Holding torch for public role of philosophy
WORLD VIEW:Habermas continues his broadsides against the trajectory of the European project, writes PAUL GILLESPIE
ASKED ABOUT his position as a public intellectual following his lecture at University College Dublin this week, Jürgen Habermas made a distinction between the intellectual and the expert. In their public role intellectuals “don’t know better and are not infallible”, even though as experts in their fields they can command respect – “and that’s enough”.
The question itself drew applause from a packed hall, as it touched on the absence from our public life of critical figures like Habermas, who has always been willing to engage in political controversy. Indeed that is at the heart of his philosophical work, since, as he has put it, “the public sphere as the space for reasoned communicative exchange is the issue that has concerned me all my life”. The extraordinary range and quality of this work across ethics, epistemology, hermeneutics, sociology, history, law, communications, linguistics, religion, media and politics helps to explain why he is considered one of the world’s leading philosophers.
He was somewhat uneasy about the balance of the questions between philosophical and political issues asked at a seminar he held in UCD. His philosophical expertise does not extend to current issues such as European integration, he explained, where his concerns are those of an engaged citizen.
Nevertheless it is surely only natural that a philosopher who has concentrated so much on understanding the normative conditions for democratic citizenship in both national and post-national settings, and is so passionately engaged in the public sphere, should be questioned across that whole spectrum.
In recent interviews with this and other newspapers, and in an article in Die Zeit, he has been scathing about contemporary German political leaders. They seem unaware of their interest in preserving and developing the scaffolding which anchored postwar Germany in Europe and, through the euro zone, has provided it with a vast continental market for its goods and capital. There is a misfit between market, social and political integration such that citizens have lost the ability to relate to them democratically. Unless that balance is addressed he is pessimistic about the legitimacy of the whole project and fearful that the neoliberal orthodoxy about its future, identified most clearly with British Euro-scepticism, will triumph.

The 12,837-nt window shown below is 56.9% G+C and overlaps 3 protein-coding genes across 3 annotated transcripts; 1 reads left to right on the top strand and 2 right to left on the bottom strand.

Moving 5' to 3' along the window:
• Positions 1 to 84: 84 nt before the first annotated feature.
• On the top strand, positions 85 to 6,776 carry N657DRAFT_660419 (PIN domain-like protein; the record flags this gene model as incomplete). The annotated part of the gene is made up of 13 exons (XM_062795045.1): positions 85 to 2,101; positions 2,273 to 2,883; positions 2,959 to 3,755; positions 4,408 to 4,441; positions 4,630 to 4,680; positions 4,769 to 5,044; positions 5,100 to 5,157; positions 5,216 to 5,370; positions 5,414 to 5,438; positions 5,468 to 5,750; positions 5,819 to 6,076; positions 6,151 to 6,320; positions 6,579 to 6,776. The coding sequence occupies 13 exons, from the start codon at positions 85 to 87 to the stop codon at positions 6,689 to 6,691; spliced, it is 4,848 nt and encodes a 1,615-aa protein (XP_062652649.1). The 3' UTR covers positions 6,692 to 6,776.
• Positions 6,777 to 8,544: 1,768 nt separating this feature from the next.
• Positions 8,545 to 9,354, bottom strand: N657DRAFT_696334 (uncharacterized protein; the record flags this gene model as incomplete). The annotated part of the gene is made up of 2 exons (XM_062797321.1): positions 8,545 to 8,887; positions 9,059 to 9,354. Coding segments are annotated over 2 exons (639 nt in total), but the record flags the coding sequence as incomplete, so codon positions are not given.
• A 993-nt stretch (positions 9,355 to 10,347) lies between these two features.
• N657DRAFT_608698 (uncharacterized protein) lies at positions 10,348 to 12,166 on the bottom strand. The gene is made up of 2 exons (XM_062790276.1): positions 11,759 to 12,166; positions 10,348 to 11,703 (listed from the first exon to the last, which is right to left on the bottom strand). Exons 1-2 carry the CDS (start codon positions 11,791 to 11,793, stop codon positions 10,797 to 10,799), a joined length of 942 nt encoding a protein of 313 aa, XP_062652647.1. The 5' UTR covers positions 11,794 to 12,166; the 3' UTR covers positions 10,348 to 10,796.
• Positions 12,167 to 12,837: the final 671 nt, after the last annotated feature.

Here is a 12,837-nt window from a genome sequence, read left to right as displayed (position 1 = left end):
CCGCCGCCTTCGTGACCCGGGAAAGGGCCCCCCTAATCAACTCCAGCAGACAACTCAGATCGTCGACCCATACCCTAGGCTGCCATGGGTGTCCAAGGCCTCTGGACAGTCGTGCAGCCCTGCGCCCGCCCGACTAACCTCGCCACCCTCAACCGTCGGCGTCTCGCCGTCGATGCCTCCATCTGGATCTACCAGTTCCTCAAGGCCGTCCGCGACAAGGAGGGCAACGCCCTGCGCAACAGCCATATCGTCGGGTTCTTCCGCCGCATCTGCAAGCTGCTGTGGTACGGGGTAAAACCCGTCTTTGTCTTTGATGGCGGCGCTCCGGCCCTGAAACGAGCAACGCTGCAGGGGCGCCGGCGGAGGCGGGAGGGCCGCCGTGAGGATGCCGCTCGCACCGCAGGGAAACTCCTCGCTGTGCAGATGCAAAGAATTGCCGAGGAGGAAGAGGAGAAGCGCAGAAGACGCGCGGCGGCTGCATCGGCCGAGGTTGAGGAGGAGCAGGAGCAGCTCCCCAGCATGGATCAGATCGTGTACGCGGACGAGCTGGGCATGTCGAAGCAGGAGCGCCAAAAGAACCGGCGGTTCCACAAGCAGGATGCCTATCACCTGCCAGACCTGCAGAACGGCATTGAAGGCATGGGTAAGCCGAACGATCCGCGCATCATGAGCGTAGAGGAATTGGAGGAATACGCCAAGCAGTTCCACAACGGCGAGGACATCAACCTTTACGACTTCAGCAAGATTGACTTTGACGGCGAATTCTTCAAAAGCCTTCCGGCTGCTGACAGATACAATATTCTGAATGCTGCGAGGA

There has been a sharp and predominantly hostile response in Die Zeit to his article. But since the main function of his account of public communication is to substitute the force of argument for the argument of force, the exchange is a good thing if it helps raise awareness of the issues at stake.
The intellectual’s sole remaining ability in an age when television has reinforced an iconic turn from word to image is an “avantgardistic instinct for relevances”, he writes in a book of recent essays published last year, Europe, The Faltering Project. “They have to be able to get worked up about critical developments while others are still absorbed in business as usual”. That includes a mistrustful sensitivity about any damage to the normative foundations of politics, or threats to its mental resources. More positively it requires “the sense for what is lacking and ‘could be otherwise’ ”, including “a spark of imagination in conceiving of alternatives” and “a modicum of the courage required for polarising, provoking, and pamphleteering”.
That includes a good deal of the critical theory agenda for which Habermas is renowned. It was laid down by Theodor Adorno and Max Horkheimer in the Frankfurt School of Marxism, with whom Habermas studied in the 1950s. It is devoted to criticising and changing society as a whole, rather than only understanding or explaining it. It draws on Marx’s famous 11th thesis on Feuerbach: “The philosophers have only interpreted the world in different ways; the point is to change it.”
While Habermas moved in the 1960s from Hegelian Marxism to a form of Kantian pragmatism and since then to an intense engagement with US pragmatic and liberal philosophers such as Richard Rorty and John Rawls, he has never abandoned the objective of criticising and changing the world. That explains the vast range and depth of his theorising as well as its extension to the communicative conditions for democratic participation. Hence its appeal to students in an era of such arcane specialisation in philosophy and other disciplines that renders their subjects incomprehensible to other students and researchers, not to mention ordinary citizens.
In UCD he emphasised that philosophers have no necessary monopoly of this role and that economists such as Joseph Stiglitz are crucial in extending their expertise to all citizens. The collapse of the Celtic Tiger has surely alerted us precisely to the importance of avantgardist reasoning while everybody – including media – remained absorbed in business as usual.
Habermas’s personal powers of communication were illustrated when he explained his core beliefs about communicative reasoning to a rapt audience: “Mutual perspective-taking expands horizons and leads to an intersection of symmetrical understanding in an interpersonal dialogue”. As he puts it elsewhere: “We always find ourselves existing in the element of language. Only those who talk can be silent. Only because we are by our nature linked to one another can we feel lonely or isolated.”